2018-19 Champions: Manchester City


Points gained from losing positions: 4 pts


1-1 away to Wolves

4-1 away to Brighton


Points lost from winning positions: 9 pts


2-3 home to Crystal Palace

1-2 away to Leicester

1-2 away to Newcastle


Net points gained: -5 pts


Adjusted league position: 1st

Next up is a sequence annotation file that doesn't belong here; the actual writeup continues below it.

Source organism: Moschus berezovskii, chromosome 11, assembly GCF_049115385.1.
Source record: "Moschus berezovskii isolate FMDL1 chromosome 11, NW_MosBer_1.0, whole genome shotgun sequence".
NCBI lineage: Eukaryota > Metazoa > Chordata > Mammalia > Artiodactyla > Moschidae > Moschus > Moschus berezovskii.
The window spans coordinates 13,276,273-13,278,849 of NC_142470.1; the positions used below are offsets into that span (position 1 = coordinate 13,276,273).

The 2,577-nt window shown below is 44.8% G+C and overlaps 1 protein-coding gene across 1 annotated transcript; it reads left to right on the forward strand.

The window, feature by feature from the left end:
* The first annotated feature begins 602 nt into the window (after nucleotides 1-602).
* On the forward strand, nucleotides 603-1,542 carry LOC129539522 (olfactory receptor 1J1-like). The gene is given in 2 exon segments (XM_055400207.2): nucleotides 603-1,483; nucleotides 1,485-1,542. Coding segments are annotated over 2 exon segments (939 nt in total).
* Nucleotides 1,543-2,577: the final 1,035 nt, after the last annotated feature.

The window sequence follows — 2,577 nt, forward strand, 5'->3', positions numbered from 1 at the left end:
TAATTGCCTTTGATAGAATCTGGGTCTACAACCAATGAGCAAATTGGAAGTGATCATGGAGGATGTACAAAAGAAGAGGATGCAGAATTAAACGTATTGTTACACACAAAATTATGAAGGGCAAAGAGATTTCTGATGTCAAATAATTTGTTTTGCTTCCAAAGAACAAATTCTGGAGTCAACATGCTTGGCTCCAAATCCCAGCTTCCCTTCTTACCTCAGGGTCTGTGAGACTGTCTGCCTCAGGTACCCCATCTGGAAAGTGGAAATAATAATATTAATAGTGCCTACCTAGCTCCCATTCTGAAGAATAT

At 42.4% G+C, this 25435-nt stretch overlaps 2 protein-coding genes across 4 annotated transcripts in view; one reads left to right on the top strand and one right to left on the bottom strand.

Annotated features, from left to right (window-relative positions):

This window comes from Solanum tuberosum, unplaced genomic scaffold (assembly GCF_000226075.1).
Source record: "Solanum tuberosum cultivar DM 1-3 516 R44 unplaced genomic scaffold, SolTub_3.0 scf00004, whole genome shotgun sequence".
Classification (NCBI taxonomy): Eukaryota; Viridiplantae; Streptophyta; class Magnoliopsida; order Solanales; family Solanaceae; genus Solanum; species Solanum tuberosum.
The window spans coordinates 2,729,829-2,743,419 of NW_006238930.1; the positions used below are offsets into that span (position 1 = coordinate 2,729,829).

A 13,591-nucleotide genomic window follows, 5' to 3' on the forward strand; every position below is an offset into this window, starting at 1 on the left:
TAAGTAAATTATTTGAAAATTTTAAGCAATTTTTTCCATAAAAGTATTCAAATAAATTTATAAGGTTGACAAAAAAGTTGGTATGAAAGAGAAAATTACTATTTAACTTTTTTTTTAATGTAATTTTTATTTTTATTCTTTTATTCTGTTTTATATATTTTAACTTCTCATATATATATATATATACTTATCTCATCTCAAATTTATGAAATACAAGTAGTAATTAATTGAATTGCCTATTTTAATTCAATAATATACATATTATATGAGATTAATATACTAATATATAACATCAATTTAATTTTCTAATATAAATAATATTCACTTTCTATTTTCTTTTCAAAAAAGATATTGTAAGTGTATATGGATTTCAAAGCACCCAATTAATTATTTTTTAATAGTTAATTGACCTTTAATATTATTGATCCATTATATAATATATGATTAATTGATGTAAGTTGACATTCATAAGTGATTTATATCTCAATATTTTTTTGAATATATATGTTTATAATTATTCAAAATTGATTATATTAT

In what was quietly one of the weirdest seasons in Premier League history, this one really goes against the grain. A year after reaching triple figures, City amassed another whopping 98 points, pipping Liverpool in what was an absorbing but strangely unrelenting, almost robotic, title race. What's all the more surprising is that only 4 of the Sky Blue's points were earned after being behind, away to Wolves early on in the campaign and the crucial final day victory at Brighton (even in this match, City were only behind for roughly a minute). Whilst this can mainly be attributed to Pep Guardiola's side being so exceptional that they rarely fell behind in the first place, it does seem staggering to comprehend, especially in the face of Man United's 28 point recovery haul from 6 years earlier. Perhaps even more peculiar is the fact that City lost from a winning position on no less than three occasions, at home to Palace and away to Leicester and Newcastle, all in the space of 7 league games between late December and January. The adjusted total would have left City with a record breaking 103 points, with the only reasonable conclusion being that this supposedly brilliant team bottled their own record from a year earlier. Come on lads, just 98 points? Pull your socks up!